In the beginning was the word. After that came the concept and then, piece by piece, we began amassing knowledge of the world.
But what came before the word? Before our minds began to conceptualise? It can only have been the experience, alive and present in the moment. The word was only ever meant to be a reference point, a useful tool in describing experience, our own innate knowledge. But somewhere along the line we have crowned it King.
My point is that, when I consider how so many in our society regard issues of science, health and disease, it seems that concepts have come to have more value than experience and, as a result, our approach has become stagnant. To put it another way, we have forgotten how to listen to our own bodies and hearts.
A few weeks ago I saw someone who told me she felt bad every time she ate dairy but, as the tests had come back negative for a food intolerance, she continued to eat it. I asked her why she placed more value on a test than the experience of her own body. She seemed surprised. I have seen many people change their diet because of something they read even though they don’t feel good on it, take up strenuous exercise even though their joints are hurting, drink wine every weekend even though it plays havoc with their digestion etc. We have let our minds totally take over and have become slaves to knowledge as it appears in theory rather than as it appears in our living awareness.
Right now herbal education in the UK is becoming increasingly more research driven in an attempt to keep up with the scientific model of healthcare, a model which is at best disempowering and at worst highly exploitative. And at what cost? If a doctor/ herbalist/ person in a white coat with the letters BSc after their name tells us we should do something we just do it, even if the wisdom of own body says ‘stop’?
Our experience is alive because we are in the awareness of it at the present moment. With our minds firmly in control of the reins however, the concept – already a dead thing- has gained supremacy over what we are actually experiencing. I bumped into a friend last week on my way home and we started discussing a certain journalist who is notoriously anti-natural medicine. She said, “he’s got three degrees in science, he knows what he’s talking about.” I must say, this did little to change my mind. Let’s face it, I could have three degrees in theology but does that mean I know God?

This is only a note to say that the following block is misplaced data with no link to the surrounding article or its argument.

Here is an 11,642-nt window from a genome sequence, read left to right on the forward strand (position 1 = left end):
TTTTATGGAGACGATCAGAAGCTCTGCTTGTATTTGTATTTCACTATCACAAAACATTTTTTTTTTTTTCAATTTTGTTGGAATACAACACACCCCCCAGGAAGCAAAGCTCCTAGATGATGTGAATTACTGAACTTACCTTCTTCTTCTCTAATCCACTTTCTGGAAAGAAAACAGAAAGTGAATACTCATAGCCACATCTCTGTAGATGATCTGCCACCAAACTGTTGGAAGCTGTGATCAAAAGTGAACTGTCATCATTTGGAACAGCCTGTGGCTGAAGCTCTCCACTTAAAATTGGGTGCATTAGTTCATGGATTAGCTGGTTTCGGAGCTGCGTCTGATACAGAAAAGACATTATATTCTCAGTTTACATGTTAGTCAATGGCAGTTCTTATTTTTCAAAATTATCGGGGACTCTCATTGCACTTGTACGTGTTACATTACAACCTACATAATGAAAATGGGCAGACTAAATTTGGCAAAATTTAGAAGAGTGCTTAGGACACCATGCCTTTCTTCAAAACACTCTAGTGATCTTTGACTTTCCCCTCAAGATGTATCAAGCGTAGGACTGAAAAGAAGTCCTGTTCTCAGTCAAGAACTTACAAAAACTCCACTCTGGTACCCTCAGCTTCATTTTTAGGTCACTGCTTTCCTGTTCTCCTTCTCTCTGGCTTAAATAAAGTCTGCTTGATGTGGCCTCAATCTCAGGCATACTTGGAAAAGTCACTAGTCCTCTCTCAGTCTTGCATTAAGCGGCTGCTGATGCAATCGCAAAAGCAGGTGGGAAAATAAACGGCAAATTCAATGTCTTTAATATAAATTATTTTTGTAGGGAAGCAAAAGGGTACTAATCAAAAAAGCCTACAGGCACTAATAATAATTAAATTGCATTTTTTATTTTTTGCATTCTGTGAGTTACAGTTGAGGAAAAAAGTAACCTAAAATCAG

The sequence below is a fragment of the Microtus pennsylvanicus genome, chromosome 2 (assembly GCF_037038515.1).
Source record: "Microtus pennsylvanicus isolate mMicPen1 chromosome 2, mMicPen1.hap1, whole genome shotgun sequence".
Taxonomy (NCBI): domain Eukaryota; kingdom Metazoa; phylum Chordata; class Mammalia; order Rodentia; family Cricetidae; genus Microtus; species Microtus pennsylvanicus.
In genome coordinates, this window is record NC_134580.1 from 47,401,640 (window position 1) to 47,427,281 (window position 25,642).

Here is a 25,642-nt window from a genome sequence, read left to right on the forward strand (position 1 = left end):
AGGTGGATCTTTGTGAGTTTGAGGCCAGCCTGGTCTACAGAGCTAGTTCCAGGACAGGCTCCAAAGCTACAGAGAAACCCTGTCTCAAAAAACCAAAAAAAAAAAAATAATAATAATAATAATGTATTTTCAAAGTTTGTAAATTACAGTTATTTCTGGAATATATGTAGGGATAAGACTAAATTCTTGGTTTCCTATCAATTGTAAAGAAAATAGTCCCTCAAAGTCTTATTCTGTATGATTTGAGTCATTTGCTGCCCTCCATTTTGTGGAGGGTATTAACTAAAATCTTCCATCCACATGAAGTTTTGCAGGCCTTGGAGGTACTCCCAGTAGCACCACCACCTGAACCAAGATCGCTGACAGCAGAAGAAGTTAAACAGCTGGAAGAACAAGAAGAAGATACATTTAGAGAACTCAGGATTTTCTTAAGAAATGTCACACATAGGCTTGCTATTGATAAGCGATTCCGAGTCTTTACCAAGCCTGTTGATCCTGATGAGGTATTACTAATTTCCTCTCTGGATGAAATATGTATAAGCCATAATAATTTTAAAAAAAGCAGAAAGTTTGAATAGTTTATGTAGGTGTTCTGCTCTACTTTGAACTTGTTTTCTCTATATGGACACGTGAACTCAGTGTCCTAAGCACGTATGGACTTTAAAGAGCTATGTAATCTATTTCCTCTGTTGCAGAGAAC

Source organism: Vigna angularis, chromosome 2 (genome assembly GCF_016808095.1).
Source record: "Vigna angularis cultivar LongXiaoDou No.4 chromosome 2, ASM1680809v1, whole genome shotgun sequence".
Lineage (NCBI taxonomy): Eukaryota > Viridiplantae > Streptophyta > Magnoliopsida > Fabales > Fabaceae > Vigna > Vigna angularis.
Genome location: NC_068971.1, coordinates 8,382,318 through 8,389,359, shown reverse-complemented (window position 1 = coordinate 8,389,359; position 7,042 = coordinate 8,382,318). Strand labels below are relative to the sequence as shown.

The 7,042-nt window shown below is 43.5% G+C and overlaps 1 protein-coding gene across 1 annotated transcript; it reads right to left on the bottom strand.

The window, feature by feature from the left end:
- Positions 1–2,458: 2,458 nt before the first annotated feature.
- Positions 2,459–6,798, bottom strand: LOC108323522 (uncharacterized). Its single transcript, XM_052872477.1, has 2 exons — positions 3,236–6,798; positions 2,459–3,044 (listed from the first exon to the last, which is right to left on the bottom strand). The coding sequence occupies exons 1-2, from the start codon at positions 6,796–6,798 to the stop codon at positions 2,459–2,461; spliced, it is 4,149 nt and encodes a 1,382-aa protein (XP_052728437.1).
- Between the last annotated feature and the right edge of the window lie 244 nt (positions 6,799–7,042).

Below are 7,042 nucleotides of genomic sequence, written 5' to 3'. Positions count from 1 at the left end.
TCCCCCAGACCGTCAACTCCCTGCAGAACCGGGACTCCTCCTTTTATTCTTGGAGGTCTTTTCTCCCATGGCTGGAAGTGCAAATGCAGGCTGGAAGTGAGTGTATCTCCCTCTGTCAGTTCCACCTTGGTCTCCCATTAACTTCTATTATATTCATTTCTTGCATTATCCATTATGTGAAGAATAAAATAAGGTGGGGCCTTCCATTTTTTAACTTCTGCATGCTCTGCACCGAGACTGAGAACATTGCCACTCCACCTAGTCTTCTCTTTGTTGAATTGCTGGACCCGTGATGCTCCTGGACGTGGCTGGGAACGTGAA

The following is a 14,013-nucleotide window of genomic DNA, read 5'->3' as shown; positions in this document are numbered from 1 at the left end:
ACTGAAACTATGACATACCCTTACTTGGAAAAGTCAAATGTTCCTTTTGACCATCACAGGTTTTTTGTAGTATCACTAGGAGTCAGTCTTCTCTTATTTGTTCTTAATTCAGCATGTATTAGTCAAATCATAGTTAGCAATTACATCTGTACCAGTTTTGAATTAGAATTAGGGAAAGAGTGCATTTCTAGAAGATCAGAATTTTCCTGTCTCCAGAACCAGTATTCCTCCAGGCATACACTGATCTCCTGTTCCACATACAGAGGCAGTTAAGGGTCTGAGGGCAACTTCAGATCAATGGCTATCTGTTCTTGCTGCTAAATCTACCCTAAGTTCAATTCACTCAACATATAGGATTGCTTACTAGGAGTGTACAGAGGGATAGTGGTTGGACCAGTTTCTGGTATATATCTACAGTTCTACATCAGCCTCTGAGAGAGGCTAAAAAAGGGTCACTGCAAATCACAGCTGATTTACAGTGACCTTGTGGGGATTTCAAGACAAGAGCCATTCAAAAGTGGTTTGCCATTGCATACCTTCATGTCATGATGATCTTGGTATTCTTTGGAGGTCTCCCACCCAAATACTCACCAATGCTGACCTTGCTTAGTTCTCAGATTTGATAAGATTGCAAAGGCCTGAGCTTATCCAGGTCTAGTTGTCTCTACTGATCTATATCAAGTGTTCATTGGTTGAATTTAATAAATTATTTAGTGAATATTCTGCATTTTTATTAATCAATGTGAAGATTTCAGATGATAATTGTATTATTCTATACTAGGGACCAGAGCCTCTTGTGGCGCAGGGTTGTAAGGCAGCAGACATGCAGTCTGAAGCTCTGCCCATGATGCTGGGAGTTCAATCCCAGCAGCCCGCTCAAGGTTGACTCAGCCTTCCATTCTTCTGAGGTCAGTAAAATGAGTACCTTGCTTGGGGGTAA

What I mean by this is that studying doesn’t necessarily lead you to a deeper understanding of the thing itself, which can only be gained by experience. Study is very useful of course and is something many of us, myself included, enjoy and get much benefit from, but it is also dangerous because it can lead to a certain arrogance and the assumption that we know things, and that we know them better than you do. All we really know is that concepts and theories are changing and becoming outdated all the time but unlike experience, which is lived in the awareness of change, theory encourages us to hold onto something and cement it in our minds as ‘true’ or ‘untrue’. Experience is ever fresh, ever changing, always in the present, and as such, there can be nothing to hang onto.
One last example. Recently, another friend sent me an article written by a neuroscientist about how meditation had been proven to be effective – never mind that meditators have known this for centuries upon centuries through direct experience. The scientist went on to say that Buddhism was, in someways, acceptable to science because of the teaching of ‘no self’ as science has never managed to find something that could be called the self. Reading this guy’s description of no self made me laugh because it was so clear he had very rigid ideas about himself, despite the fact that science told him otherwise. Whilst he knew about this idea of ‘no self’ had had absolutely no experience of it. Contrast this with a great meditation master whose direct experience of selflessness is like a beacon shining from their very being and you can be left in no doubt that it is the experience which liberates, not the concept. The article is here if you have the inclination to read it.
So anyway, if you’re still with me by now, what I’m really getting at here is that we must learn to trust ourselves again. We can do so within a framework of study and knowledge but with mind as servant to experience rather than as the Grand Ringmaster, forever running the show.
“You do not possess intelligence, nor do you possess ignorance, nor do you possess a mixture of these two. You are yourself intelligence. An intelligence that never ceases and never strays. ” Avadhuta Gita